Shinobi adores music, though his tastes tend toward Britpop, J-Pop, American Pop, and pretty much anything that's peppy and catchy and ultimately kind of throwaway (or ironically throwaway).  His instructors in Japan insisted that music be part of his education, however, so he's also a pretty competent player of the shamisen.  He even enjoys it, though, again, it's so ridiculously Japanese that he doesn't like to be caught practicing.  His secret weaknesses are musicals--and especially any song performed by the villain characters--and enka.  He likes rum, vodka, whiskey, gin, tequila, schnapps, brandy, red wine, white wine, plum wine, sparkling wine, authentic champagne, sake, sochu, and pure grain liquor when he feels like slumming.  (About the only thing he appears to have inherited from his father is a "European" tolerance for alcohol, which made him an object of minor reverence in the Tokyo club scene.) He's also a fan of getting into other people's business, though not in a particularly systematic way--he's more an inveterate voyeur and tease than a spy.


Shinobi is the illegitimate son of billionaire corporate powerhouse Sebastian Shaw, owner and CEO of the multinational Shaw Industries.  For the first few years of the boy's life, Sebastian virtually ignored his existence--even after his mother's sudden demise under circumstances that were mysterious, to say the least.  That changed largely due to pressure from other members of Shaw's exclusive social circles, most notably those belonging to the secretive and influential Hellfire Club.  Other longtime members--among them Warren Worthington, Jr., Norman Osborn, and Howard Stark--had already secured their own dynasties by fathering sons, and it was a barricade to Shaw's ascension within the organization that he had not yet done the same.  It was for this reason that he allowed Shinobi to take the Shaw name and moved him from the isolated Hamptons estate where he had lived up to that point under the care of governesses and servants and into a sprawling penthouse apartment in Manhattan.

This was enough to satisfy the rest of the Club, and Shaw immediately went back to ignoring his bastard.

Shinobi spent his earliest years surrounded by people who cared for him because they were compensated handsomely to do so, and he was clever enough, even as a young child, to grasp this very quickly.  In grammar school, he met a small number of other privileged children he would come to think of as friends, though his understanding of the concept was somewhat skewed from the norm due to his isolated upbringing.  These were the closest to meaningful relationships he would ever have; shortly after his eighth birthday, Sebastian decided that Shinobi's obvious Japanese ancestry had become a bit of an embarrassment, and shuffled him off to be looked after by the managers of his East Asian holdings in Tokyo.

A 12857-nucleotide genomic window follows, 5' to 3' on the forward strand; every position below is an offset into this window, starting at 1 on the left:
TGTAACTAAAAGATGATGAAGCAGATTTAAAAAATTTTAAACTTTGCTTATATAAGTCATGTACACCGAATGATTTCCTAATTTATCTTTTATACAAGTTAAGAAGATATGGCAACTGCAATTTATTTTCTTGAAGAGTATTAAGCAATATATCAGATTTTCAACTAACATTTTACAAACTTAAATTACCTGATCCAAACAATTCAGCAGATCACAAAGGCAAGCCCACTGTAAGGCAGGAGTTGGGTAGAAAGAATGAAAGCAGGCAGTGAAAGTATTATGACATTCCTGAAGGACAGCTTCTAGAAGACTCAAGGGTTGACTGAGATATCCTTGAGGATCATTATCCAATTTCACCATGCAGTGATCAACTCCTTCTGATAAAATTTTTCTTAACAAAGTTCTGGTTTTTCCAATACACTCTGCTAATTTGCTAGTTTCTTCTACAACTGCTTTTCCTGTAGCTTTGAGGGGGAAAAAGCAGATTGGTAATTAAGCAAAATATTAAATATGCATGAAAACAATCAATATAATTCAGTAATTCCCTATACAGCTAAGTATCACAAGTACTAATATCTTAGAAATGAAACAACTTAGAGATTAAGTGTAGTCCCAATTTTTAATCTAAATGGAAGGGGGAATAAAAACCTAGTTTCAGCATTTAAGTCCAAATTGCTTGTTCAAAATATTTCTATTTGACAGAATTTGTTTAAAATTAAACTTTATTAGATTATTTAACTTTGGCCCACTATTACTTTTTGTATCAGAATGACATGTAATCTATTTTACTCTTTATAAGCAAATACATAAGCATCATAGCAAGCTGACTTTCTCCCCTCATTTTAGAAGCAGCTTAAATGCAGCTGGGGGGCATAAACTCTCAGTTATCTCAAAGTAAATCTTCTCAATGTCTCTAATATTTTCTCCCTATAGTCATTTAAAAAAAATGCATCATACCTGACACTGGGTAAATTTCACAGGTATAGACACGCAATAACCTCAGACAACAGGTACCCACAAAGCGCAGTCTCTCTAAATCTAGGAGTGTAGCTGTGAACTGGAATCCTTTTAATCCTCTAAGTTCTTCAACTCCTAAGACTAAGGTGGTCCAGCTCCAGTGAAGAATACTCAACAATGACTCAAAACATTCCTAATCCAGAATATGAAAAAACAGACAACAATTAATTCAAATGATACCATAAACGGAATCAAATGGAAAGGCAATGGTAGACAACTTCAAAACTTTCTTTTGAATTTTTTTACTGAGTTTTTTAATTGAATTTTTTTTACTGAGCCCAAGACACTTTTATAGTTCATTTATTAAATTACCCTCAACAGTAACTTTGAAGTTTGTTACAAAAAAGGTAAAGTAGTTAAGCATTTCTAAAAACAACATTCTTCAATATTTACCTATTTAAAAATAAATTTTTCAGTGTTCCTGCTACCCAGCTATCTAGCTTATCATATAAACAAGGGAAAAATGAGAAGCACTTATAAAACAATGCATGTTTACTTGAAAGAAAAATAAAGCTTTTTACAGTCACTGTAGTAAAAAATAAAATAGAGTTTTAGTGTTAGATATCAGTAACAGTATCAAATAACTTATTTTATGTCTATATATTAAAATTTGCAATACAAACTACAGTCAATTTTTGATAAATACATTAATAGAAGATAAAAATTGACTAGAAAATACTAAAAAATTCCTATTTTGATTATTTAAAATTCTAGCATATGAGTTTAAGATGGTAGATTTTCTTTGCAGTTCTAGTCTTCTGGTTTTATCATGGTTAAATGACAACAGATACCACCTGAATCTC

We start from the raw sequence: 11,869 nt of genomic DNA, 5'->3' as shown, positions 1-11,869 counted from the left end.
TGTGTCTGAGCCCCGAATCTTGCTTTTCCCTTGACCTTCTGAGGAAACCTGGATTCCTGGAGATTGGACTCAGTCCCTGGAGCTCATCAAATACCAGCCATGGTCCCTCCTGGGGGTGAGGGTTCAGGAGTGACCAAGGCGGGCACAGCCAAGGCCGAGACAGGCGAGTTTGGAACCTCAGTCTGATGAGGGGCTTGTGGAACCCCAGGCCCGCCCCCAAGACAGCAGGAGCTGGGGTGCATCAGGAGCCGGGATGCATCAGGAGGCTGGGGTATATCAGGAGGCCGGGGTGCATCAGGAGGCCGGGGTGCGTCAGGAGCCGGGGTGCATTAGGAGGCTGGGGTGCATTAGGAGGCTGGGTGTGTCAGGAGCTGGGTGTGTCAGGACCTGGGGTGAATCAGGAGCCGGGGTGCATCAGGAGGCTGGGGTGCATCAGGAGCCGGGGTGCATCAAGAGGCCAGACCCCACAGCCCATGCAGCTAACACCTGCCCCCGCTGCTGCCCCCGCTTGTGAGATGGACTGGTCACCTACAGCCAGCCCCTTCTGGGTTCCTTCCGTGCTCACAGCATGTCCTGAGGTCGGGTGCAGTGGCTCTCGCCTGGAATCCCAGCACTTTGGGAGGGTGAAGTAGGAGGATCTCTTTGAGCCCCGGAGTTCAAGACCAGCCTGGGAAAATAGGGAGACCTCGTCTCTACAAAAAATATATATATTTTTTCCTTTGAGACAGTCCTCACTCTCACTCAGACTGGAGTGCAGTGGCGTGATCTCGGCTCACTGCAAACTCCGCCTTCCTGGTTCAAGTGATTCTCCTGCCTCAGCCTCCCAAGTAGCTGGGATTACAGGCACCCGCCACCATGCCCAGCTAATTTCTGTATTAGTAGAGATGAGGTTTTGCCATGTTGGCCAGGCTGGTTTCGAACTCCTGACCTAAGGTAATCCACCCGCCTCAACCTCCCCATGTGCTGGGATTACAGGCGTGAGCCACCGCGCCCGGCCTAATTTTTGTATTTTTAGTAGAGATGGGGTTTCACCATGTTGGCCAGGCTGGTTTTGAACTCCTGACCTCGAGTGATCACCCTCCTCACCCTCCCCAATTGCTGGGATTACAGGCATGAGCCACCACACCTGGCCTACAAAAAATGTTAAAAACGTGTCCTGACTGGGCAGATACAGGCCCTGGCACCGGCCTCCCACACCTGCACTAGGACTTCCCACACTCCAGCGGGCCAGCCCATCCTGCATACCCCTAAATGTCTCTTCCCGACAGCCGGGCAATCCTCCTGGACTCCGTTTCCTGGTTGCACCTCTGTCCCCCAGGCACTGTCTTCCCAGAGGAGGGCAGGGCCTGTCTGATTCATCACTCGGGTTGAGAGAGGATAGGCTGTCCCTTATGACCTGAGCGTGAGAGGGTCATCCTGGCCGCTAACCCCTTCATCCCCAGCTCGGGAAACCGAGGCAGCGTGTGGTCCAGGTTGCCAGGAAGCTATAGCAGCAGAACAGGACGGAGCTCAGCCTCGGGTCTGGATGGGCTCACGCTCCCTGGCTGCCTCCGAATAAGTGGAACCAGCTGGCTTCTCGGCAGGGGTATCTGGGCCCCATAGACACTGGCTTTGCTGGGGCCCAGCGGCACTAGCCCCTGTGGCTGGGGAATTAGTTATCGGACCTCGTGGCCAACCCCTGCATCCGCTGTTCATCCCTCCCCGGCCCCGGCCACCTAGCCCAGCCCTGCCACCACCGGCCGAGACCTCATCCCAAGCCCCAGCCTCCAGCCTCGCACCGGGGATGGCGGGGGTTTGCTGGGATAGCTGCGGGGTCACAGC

There, the younger Shaw lounged in the lap of luxury, provided with the finest tutors and all the indulgences virtually unlimited funds could provide.  As puberty came on, Shinobi developed a reputation as a party boy, infamous in the bars and nightclubs of Kabukicho.  Though they initially turned a blind eye to this raucous behavior, eventually his Japanese guardians began to crack down, increasing security in and around Shinobi's apartment and trying to restrict his movements as much as possible.

Nothing worked. Like his namesake, he seemed to simply melt into the night at will, returning at daybreak reeking of sweat, liquor, and smoke.

At their wits' end and distracted beyond endurance from their day-to-day business concerns by this ungovernable teenager, Shinobi's custodians finally contacted Sebastian directly, all but begging him to take the boy off their hands.  With considerable irritation, Shaw arranged for Shinobi to be transferred to the care of his company's European branch, headquartered in Paris.  It was not long, though, before the same pattern of mysterious disappearances followed by long nights of delirious excess began again.

His French handlers, however, were somewhat more zealous in their vigilance.  After about a year, they finally uncovered the secret behind Shinobi's vanishing act when several household staff and a regional vice president caught him mid-escape ... his body phased halfway through one of his closet walls.  Numerous frantic phone calls ensued, and in the end Shinobi was commanded back to New York where the elder Shaw could keep an eye on him while he decided what was to be done.

The answer came following a visit to Shaw's private offices by the headmaster of a singularly unique boarding school in Westchester.  No mention was made of mutants, exactly; as far as Sebastian was concerned, the Institute's state-of-the-art security systems and diligent staff were just the thing to keep Shinobi under lock and key for the next several years, at least.  That was all he really cared to know.  Shinobi, for his part, was delighted by the novelty of it all.